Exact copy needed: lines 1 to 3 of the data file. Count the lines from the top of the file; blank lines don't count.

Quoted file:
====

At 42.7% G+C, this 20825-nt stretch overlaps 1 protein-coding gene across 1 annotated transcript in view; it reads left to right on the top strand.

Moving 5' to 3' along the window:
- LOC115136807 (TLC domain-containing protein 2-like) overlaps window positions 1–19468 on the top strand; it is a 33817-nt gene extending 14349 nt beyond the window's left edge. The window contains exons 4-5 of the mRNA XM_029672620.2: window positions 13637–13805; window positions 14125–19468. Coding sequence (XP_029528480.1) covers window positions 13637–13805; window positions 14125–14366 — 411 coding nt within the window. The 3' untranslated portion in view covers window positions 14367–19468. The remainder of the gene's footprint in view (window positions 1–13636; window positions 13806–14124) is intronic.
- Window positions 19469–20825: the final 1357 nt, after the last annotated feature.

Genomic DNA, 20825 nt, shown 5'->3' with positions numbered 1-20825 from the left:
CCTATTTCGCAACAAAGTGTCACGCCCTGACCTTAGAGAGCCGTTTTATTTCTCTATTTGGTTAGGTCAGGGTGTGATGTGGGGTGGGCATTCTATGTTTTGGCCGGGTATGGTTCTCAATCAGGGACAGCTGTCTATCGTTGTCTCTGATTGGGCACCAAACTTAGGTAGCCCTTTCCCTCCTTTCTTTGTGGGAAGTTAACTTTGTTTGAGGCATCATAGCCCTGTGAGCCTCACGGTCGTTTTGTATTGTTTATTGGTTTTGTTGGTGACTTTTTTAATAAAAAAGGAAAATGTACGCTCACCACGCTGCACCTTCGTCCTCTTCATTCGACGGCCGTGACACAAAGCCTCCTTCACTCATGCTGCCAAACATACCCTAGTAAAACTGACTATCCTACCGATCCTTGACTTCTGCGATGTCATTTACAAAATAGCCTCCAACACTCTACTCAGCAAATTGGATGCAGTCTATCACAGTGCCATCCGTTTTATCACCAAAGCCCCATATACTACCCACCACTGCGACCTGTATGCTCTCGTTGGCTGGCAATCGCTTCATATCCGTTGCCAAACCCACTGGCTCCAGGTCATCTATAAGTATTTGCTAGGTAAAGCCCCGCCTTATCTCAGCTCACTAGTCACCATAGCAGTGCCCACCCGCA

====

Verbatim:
At 42.7% G+C, this 20825-nt stretch overlaps 1 protein-coding gene across 1 annotated transcript in view; it reads left to right on the top strand.

Moving 5' to 3' along the window:
- LOC115136807 (TLC domain-containing protein 2-like) overlaps window positions 1–19468 on the top strand; it is a 33817-nt gene extending 14349 nt beyond the window's left edge. The window contains exons 4-5 of the mRNA XM_029672620.2: window positions 13637–13805; window positions 14125–19468. Coding sequence (XP_029528480.1) covers window positions 13637–13805; window positions 14125–14366 — 411 coding nt within the window. The 3' untranslated portion in view covers window positions 14367–19468. The remainder of the gene's footprint in view (window positions 1–13636; window positions 13806–14124) is intronic.